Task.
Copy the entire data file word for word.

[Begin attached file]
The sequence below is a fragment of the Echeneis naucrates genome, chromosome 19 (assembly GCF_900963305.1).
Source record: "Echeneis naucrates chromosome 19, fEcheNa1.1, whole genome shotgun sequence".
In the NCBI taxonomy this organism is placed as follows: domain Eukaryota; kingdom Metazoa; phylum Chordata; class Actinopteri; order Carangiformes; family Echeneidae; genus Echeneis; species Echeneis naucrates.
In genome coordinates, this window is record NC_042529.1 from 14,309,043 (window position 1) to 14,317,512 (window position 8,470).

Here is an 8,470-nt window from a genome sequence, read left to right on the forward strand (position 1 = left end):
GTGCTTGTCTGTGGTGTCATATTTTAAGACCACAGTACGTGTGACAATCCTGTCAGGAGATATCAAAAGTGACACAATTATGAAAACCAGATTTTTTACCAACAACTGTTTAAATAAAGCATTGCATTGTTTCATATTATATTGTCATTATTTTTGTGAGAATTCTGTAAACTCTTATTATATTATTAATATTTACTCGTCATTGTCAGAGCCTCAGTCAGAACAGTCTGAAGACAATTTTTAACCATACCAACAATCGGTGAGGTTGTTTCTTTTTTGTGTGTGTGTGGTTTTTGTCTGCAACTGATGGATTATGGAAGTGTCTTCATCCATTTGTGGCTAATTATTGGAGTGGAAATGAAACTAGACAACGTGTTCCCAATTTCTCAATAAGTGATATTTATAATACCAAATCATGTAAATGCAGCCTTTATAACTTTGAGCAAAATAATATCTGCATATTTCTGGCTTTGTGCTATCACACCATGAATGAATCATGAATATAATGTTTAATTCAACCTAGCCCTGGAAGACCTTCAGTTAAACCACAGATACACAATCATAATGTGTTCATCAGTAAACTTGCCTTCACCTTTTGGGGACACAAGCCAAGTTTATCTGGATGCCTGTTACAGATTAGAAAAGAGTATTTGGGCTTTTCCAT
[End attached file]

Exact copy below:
The sequence below is a fragment of the Echeneis naucrates genome, chromosome 19 (assembly GCF_900963305.1).
Source record: "Echeneis naucrates chromosome 19, fEcheNa1.1, whole genome shotgun sequence".
In the NCBI taxonomy this organism is placed as follows: domain Eukaryota; kingdom Metazoa; phylum Chordata; class Actinopteri; order Carangiformes; family Echeneidae; genus Echeneis; species Echeneis naucrates.
In genome coordinates, this window is record NC_042529.1 from 14,309,043 (window position 1) to 14,317,512 (window position 8,470).

Here is an 8,470-nt window from a genome sequence, read left to right on the forward strand (position 1 = left end):
GTGCTTGTCTGTGGTGTCATATTTTAAGACCACAGTACGTGTGACAATCCTGTCAGGAGATATCAAAAGTGACACAATTATGAAAACCAGATTTTTTACCAACAACTGTTTAAATAAAGCATTGCATTGTTTCATATTATATTGTCATTATTTTTGTGAGAATTCTGTAAACTCTTATTATATTATTAATATTTACTCGTCATTGTCAGAGCCTCAGTCAGAACAGTCTGAAGACAATTTTTAACCATACCAACAATCGGTGAGGTTGTTTCTTTTTTGTGTGTGTGTGGTTTTTGTCTGCAACTGATGGATTATGGAAGTGTCTTCATCCATTTGTGGCTAATTATTGGAGTGGAAATGAAACTAGACAACGTGTTCCCAATTTCTCAATAAGTGATATTTATAATACCAAATCATGTAAATGCAGCCTTTATAACTTTGAGCAAAATAATATCTGCATATTTCTGGCTTTGTGCTATCACACCATGAATGAATCATGAATATAATGTTTAATTCAACCTAGCCCTGGAAGACCTTCAGTTAAACCACAGATACACAATCATAATGTGTTCATCAGTAAACTTGCCTTCACCTTTTGGGGACACAAGCCAAGTTTATCTGGATGCCTGTTACAGATTAGAAAAGAGTATTTGGGCTTTTCCAT